“A wild beast hath taken the road,” Kenkenes thought.
The horse brought up, with a start, his prominent muscles twitching, and sniffed the air strongly.
A high oscillation in the atmosphere descended on Kenkenes.
The Arab reared, snorting, and then crouched, quivering with wild terror in every limb.
Unconscious, even of the movement, Kenkenes threw up his arm as if to ward off the blow and bent upon his horse’s neck.
Gust after gust of icy air swept down on his head, as if winnowed by frozen wings. Then with a backward waft, colder than any wind he had ever known, the hovering Presence passed.
Instantly the horse plunged and took the road toward Tanis as if stung by a lash. Kenkenes, shaken and full of solemn dread, did well to keep his saddle. He grasped the stout leather bridle with strong hands, but he might have curbed the hurricane as easily. The Arab stretched his gaunt length, running low, and the haunted night reechoed with the sound of his hoofs. The land of Goshen lay east and west, with a slight divergence toward the north. The road to Tanis ran due north. It was not long until Kenkenes’ flying steed brought him in sight of the un-Israelite Goshen. Illuminated windows starred the plain and the wind shrilling in Kenkenes’ ears bore uncanny sounds. A turf-thatched hovel at the roadside showed a light as they swept by and a long scream clove the air, but the Arab was not to be halted.
The murmurous wind did not soothe him, and the wakeful night had a terror for him that he could not outrun. He veered sharply and galloped through the pastures to avoid a roadside hamlet that shrieked and moaned. He leaped irrigation canals and brush hedges, swept through fields and gardens, until, at last, by dint of persuasion, coupled with the animal’s growing fatigue, Kenkenes succeeded in drawing the horse down into a milder pace.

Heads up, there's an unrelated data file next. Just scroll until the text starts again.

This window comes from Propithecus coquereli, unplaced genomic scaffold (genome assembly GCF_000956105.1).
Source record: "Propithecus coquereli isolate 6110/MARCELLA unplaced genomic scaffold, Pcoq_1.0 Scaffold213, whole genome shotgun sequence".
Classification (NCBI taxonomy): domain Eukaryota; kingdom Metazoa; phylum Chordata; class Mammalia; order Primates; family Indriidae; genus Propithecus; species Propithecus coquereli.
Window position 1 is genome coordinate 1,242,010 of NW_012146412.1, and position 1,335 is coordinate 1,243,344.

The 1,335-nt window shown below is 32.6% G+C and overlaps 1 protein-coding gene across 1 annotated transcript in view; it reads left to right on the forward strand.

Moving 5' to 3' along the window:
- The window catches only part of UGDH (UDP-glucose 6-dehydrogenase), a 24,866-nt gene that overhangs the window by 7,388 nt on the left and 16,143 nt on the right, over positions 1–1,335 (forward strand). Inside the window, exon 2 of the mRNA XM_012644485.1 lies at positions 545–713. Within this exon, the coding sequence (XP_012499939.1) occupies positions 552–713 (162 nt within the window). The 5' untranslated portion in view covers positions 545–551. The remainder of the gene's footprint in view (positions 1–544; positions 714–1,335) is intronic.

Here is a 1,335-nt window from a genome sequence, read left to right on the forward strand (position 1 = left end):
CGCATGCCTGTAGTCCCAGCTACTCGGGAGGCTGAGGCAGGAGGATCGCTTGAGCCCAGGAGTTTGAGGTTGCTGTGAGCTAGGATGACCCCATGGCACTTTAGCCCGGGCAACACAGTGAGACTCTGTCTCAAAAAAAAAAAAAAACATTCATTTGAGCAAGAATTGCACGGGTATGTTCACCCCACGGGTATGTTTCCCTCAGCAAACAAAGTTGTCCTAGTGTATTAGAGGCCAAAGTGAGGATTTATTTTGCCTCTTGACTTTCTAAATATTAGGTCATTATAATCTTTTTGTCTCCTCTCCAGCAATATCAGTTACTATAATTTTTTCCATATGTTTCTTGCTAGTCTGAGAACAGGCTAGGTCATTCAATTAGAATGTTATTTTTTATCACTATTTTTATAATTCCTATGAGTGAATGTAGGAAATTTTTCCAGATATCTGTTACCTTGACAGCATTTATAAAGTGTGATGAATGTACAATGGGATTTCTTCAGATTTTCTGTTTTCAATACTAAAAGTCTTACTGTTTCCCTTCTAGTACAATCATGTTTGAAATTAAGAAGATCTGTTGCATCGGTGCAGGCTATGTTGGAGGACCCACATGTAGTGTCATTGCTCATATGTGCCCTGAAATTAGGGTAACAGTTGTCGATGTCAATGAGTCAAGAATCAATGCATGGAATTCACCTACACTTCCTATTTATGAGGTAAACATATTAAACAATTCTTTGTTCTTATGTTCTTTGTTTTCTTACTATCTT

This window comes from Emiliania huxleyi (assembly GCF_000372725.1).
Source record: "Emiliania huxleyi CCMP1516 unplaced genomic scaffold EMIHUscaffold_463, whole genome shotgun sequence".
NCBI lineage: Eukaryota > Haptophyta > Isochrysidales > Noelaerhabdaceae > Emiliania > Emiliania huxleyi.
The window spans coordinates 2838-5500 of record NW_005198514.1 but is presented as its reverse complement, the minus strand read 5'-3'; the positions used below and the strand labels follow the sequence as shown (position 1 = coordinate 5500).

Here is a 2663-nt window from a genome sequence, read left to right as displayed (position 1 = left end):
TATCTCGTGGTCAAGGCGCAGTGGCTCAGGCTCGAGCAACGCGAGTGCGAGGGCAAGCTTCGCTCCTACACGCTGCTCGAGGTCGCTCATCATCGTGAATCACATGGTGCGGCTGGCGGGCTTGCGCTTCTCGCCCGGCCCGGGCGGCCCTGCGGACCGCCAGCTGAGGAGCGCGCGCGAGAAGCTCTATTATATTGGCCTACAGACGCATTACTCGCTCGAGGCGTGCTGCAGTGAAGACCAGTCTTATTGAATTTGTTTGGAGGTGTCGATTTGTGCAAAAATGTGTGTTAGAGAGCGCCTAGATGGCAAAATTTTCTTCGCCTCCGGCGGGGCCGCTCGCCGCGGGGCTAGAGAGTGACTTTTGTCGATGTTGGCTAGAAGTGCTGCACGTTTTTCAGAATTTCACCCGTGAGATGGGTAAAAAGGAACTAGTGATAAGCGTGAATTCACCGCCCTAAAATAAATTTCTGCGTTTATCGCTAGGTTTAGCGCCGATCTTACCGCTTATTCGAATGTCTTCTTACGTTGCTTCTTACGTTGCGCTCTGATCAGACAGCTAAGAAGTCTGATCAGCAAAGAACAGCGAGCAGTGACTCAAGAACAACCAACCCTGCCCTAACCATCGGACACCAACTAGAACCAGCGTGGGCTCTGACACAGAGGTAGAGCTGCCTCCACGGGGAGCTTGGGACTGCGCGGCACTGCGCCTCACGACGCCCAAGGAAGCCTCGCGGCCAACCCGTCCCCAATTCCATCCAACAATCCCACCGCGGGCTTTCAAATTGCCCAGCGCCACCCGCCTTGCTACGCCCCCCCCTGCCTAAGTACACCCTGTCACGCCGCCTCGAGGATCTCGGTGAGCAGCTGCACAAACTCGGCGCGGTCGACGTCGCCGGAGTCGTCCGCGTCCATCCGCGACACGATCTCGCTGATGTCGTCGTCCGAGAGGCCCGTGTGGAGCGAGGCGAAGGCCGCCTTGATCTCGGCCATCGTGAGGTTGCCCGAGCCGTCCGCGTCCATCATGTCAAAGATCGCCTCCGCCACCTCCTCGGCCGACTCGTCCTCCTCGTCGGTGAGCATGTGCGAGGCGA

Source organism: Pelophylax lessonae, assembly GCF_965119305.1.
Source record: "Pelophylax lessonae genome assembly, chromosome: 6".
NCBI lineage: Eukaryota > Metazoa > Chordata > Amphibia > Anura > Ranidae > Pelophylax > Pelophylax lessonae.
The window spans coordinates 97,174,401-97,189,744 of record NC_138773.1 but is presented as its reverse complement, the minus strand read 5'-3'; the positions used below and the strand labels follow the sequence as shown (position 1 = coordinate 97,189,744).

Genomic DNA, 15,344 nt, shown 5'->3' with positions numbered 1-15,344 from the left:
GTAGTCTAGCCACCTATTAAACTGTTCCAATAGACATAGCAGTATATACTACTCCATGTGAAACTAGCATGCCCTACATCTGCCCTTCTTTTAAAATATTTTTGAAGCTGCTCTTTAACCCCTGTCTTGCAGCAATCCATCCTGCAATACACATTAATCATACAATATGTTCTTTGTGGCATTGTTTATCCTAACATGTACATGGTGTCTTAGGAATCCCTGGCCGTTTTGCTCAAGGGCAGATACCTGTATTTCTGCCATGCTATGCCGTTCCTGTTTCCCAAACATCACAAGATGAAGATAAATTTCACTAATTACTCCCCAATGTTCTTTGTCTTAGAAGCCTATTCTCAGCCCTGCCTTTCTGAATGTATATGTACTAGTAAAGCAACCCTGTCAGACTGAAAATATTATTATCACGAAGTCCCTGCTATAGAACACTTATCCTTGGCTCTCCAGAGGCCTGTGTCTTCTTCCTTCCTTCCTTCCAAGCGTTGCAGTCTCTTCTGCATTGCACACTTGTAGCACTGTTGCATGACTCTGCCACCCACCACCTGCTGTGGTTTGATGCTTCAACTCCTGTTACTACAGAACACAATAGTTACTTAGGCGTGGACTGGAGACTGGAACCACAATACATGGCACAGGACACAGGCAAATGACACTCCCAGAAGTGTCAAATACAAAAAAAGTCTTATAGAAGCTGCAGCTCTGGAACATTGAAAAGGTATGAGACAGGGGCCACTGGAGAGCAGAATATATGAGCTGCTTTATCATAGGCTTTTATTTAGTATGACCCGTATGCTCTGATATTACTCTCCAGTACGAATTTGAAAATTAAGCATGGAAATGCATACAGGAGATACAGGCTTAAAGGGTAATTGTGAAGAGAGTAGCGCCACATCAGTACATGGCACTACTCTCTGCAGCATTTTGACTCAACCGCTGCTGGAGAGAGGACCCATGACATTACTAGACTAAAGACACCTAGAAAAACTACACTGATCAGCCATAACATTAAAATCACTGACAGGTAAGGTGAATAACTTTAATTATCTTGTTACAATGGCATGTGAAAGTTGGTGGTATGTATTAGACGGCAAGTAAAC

The young man made no effort to fathom the mysterious visitation. Instead, he bowed his head and rode on, awed and humbled.
The night wore away and the gray of the morning showed him, strange-featured, the misty levels, meadows, fields and gardens of northern Goshen. The wind faltered and died; the stars, strewn down the east, paled and went out, one by one. Fragmentary clouds toward the sunrise became apparent, tinted, silvered and at last, like flakes of gold, scattered down to a point of intensest brilliance on the horizon. A lark sprang out of the wet, wind-mown grass of a meadow and shot up, up till it was lost in radiance and only a few of its exquisite notes filtered down to earth again.
A brazen rim showed redly on the horizon and the next instant the sun bounded above the sky-line.
It was the morning after the Passover, and Kenkenes, the son of Mentu, was the only Egyptian first-born that lived to see it break.